Obama, McCain clash over causes, cures of financial crisis


AP

NASHVILLE, Tennessee — Democrat Barack Obama and Republican John McCain clashed repeatedly over the causes and cures for the worst economic crisis in 80 years and the Iraq war Tuesday night in their critical second presidential debate.

Both candidates shied away from the rancor and character attacks of the days leading up to the face-off.

The crumbling U.S. financial system dominated the face-off, as McCain fought to stem his slippage in the polls. That apparently prompted him to propose a striking $300 billion program for the federal government to buy up bad home mortgages and allow homeowners to keep their houses.

McCain said: “Until we stabilize home values in America, we’re never going to start turning around and creating jobs and fixing our economy, and we’ve got to get some trust and confidence back to America.”

McCain said he would direct the federal government to buy mortgages directly from homeowners and mortgage providers. The loans would be replaced with fixed-rate mortgages, ostensibly at a loss to the government.

McCain also said America’s troubled economy would require the government to scale back benefits now enjoyed by older Americans, and both men agreed that U.S. government entitlement programs – social security retirement payments and medical insurance for the elderly – had to be overhauled.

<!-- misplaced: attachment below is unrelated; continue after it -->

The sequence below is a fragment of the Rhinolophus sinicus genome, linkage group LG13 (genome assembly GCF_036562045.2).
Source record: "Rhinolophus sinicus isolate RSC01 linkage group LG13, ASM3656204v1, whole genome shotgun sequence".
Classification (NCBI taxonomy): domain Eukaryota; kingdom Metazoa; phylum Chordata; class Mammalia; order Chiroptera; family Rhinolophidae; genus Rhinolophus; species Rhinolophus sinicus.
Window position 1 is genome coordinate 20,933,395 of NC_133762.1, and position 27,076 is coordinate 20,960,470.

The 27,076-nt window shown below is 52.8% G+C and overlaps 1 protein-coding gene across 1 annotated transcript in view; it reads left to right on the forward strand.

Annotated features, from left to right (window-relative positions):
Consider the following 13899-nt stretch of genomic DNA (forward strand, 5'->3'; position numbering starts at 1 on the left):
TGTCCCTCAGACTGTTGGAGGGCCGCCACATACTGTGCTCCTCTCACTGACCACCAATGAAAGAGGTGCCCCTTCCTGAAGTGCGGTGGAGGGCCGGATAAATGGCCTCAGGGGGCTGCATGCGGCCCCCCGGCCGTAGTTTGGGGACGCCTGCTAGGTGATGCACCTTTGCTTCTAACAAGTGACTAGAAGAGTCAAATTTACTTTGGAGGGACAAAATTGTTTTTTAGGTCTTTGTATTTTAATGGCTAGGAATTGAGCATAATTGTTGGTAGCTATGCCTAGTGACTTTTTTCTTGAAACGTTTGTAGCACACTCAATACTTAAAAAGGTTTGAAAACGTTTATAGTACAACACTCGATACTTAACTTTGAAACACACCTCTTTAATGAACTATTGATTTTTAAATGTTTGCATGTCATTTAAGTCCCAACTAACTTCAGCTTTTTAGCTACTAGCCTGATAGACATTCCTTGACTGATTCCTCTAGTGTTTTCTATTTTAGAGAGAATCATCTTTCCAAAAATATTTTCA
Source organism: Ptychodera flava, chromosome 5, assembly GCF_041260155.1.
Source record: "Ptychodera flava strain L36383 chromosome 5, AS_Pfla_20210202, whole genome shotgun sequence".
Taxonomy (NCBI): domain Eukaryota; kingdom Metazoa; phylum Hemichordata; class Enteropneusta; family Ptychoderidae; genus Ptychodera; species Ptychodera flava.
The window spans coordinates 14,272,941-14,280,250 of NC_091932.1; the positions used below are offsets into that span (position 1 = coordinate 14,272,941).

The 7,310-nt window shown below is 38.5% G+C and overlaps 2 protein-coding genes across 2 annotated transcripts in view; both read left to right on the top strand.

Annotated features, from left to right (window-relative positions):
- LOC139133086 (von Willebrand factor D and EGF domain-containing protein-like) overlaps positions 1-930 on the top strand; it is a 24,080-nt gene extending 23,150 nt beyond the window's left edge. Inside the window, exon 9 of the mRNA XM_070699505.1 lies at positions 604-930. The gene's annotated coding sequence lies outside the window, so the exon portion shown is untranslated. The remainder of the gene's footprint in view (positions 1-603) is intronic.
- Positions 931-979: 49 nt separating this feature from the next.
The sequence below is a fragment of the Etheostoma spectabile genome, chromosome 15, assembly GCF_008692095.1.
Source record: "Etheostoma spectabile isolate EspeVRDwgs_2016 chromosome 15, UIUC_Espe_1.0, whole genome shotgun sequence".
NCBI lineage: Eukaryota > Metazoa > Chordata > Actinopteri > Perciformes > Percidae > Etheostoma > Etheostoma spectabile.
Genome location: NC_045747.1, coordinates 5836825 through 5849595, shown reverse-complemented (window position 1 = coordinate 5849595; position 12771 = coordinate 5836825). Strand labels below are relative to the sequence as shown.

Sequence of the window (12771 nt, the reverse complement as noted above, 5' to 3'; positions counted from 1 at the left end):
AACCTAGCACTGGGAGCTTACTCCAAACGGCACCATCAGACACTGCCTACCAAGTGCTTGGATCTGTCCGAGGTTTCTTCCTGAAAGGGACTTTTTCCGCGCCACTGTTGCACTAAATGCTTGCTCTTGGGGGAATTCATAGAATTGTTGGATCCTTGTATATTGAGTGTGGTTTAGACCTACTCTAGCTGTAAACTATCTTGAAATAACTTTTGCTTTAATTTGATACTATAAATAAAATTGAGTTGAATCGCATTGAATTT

Neither candidate offered new proposals on the Iraq war, which McCain supports and Obama has opposed from its inception.

The 72-year-old four-term Arizona senator said Obama would bring U.S. troops home from Iraq in defeat. Obama, a 47-year-old first-term senator from Illinois, said the war was draining the U.S. Treasury of $10 billion a month, money that was needed to put a floor under the country’s failing financial system.

In one pointed confrontation on foreign policy, Obama bluntly challenged McCain’s steadiness. “This is a guy who sang bomb, bomb, bomb Iran, who called for the annihilation of North Korea – that I don’t think is an example of speaking softly.”

That came after McCain accused him of foolishly threatening to invade Pakistan and said, “I’m not going to telegraph my punches, which is what Sen. Obama did.”

While standing back from angry confrontations that were presaged by the vitriol-laced days immediately before the debate, McCain did quip at one point that trying to pin down Obama’s tax plan was like “trying to nail Jell-O (gelatin) to the wall.”

Obama shot back, “Sen. McCain, I think the Straight-Talk Express lost a wheel on that one,” referring to the name McCain has applied to his campaign bus and jet.

They were generally polite, but the strain of the campaign showed. At one point, McCain referred to Obama as “that one,” rather than speaking his name.